These days, funeral homes are obliged to work with families that choose to purchase a casket from an outside vendor. Most people don't realize that Costco and Trusted Caskets, for example, offer top of the line designs at a fraction of retail costs. 

Cremation, Aquamation, Donation, and Other Alternatives

Families that opt for cremation don't need to buy a casket at all, they can rent one. And families that don't want a memorial viewing can even do away with it altogether and instead place an oversized photo. Overall, cremation can shave thousands off the cost of funerary expenses, but it may take time for everyone in a family to agree that this is the right approach.

Today, there are other options that aren't necessarily cheaper, but might be your preferred way to honor the person who has passed on. Aquamation became popular after Bishop Desmond Tutu decided to do it; it's a relatively new technique in which the body is placed in a tight water chamber with around 100 gallons of water and alkaline chemicals. The chamber is heated, which turns the soft tissues into water and the bone into sand-like material. This process is thought to be more environmentally friendly than other methods. According to Republic World, the average cost of Aquamation is $2,000 to $3,000, much less than the cost of a conventional funeral. Also, human body composting is growing in popularity in places like Colorado, Oregon, and Washington state—where the process is legal.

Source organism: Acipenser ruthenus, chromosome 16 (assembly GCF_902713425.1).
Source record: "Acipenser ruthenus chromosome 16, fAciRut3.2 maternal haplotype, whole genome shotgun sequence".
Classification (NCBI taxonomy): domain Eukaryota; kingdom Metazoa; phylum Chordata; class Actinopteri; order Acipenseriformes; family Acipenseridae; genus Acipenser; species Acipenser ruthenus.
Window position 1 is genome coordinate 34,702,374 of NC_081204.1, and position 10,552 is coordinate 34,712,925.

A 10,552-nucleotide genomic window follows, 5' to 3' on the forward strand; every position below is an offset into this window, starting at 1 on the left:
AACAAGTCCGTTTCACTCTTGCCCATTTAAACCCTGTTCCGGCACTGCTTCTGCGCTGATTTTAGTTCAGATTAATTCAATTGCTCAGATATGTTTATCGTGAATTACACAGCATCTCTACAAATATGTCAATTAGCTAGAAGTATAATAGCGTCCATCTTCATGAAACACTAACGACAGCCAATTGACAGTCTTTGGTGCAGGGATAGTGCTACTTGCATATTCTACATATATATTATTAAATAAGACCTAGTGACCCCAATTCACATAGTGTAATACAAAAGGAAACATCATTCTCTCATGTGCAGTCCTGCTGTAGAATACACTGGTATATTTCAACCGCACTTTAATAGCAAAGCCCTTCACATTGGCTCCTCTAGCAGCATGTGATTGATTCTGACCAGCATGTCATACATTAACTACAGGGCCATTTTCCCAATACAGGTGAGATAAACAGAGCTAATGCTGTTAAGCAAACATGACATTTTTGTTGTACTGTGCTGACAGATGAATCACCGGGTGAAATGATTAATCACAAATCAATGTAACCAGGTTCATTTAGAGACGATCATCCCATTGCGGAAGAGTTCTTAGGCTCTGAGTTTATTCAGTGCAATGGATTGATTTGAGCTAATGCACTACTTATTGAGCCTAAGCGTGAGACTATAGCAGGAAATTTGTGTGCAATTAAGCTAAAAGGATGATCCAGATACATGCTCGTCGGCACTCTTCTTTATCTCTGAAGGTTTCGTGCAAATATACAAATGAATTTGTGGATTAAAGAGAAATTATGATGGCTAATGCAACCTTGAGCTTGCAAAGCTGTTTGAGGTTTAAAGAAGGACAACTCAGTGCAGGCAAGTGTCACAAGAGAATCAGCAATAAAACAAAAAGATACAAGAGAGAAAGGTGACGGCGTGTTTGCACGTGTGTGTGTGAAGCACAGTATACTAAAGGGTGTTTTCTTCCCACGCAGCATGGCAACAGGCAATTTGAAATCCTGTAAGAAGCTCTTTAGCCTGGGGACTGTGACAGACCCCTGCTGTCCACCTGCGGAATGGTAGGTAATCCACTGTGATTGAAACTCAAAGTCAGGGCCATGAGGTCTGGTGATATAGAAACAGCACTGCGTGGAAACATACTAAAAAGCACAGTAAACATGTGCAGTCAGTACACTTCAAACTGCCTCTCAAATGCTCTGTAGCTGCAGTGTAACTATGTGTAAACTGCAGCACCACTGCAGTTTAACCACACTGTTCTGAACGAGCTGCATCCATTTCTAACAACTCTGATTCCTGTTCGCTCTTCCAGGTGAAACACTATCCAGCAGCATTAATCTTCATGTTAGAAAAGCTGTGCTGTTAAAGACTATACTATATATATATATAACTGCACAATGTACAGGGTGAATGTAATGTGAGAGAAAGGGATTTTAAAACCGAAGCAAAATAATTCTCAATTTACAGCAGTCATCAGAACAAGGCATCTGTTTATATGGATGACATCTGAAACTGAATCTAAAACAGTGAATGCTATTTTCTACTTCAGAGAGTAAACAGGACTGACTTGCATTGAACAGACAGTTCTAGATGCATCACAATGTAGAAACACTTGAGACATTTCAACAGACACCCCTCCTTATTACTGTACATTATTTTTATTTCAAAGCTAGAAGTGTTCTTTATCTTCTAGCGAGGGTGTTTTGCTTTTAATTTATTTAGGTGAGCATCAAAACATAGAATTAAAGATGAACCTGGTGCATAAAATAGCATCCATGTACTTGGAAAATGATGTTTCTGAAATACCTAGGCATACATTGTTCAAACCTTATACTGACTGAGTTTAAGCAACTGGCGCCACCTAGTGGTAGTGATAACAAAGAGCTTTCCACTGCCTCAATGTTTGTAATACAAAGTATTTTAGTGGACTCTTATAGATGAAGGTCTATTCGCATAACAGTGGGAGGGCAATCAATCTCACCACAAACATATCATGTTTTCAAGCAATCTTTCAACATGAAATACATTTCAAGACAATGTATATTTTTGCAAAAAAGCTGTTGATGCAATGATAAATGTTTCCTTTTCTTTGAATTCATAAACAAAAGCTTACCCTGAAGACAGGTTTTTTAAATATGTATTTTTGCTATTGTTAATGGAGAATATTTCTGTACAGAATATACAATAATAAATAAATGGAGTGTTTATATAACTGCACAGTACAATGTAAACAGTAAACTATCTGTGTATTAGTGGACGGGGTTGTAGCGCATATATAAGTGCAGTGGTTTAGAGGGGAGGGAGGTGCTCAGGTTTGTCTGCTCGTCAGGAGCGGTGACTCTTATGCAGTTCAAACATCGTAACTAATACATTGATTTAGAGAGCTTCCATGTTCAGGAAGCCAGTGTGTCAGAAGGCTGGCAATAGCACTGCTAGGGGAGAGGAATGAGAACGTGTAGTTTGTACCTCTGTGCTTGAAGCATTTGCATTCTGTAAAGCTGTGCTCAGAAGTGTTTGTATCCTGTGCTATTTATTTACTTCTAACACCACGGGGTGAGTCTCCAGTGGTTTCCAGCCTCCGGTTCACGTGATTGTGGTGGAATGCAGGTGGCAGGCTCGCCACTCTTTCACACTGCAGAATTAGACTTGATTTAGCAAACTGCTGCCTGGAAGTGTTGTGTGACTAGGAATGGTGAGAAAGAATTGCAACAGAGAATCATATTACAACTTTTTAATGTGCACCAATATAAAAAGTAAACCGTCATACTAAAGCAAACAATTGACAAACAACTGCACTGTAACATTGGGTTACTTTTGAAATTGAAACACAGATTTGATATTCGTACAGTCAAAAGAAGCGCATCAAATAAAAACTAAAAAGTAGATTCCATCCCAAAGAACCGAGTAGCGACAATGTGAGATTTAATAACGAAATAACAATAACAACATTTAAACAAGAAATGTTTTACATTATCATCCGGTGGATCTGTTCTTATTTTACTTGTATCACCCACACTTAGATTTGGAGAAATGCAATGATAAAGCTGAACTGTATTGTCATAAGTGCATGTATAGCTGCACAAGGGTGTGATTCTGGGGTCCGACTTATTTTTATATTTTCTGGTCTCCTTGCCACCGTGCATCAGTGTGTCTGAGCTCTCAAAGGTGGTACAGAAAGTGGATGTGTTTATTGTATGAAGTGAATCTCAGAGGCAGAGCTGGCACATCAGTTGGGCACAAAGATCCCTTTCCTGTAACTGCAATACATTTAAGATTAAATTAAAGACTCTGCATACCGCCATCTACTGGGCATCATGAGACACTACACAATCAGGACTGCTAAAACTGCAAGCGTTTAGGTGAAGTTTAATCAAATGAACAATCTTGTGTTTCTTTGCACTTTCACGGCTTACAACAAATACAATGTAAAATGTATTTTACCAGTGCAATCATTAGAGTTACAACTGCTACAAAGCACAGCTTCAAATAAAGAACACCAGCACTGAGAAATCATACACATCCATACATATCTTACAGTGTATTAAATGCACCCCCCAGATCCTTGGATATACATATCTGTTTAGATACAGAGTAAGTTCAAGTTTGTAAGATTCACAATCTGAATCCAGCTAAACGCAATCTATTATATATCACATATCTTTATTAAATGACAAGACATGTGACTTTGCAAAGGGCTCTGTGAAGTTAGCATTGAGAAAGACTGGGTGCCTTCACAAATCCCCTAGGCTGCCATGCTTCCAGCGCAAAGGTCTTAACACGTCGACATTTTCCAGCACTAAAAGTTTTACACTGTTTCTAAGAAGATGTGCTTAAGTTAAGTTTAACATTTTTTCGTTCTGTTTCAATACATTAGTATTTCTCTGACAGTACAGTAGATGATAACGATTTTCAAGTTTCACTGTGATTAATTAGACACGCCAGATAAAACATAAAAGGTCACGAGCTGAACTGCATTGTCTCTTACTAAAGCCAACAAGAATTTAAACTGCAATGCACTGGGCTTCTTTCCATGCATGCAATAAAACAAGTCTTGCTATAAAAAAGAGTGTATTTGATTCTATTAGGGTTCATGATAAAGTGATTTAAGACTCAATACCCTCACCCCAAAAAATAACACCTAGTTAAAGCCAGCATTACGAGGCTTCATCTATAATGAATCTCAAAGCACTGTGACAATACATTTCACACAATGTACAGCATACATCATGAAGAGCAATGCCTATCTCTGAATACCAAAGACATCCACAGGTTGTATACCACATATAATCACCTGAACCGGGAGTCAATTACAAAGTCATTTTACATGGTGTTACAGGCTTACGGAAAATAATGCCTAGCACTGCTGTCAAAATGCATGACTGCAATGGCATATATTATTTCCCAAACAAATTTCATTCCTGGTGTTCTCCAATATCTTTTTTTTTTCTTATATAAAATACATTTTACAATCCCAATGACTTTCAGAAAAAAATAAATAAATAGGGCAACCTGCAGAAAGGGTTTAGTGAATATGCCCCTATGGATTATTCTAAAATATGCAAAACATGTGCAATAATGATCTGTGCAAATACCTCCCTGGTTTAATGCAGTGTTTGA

Some families might not have to pay for funerals of any kind, because they've decided to donate the body to science. This can happen through an agreement with local medical schools and research institutions, but arrangements should be made in advance and cremated remains typically take months, not years, to be returned to families. According to its website, Science Care offers no-cost cremation for those who donate their bodies to science through their program. And Biogift's website also explains its practice. Although these options are free, they can be hard to agree to at the height of grief. So, it is best to discuss these choices well before the time comes to need them.

There are a lot of ways to give your loved one a dignified send off, but each option has different price points as well as emotional costs. Families should discuss all these options in advance, setting as many things in motion as possible. Together, they can financially prepare for the remaining issues by setting up insurance, bank accounts, and estate planning documents that will cover all pending expenses—and better yet, provide some much-needed peace of mind.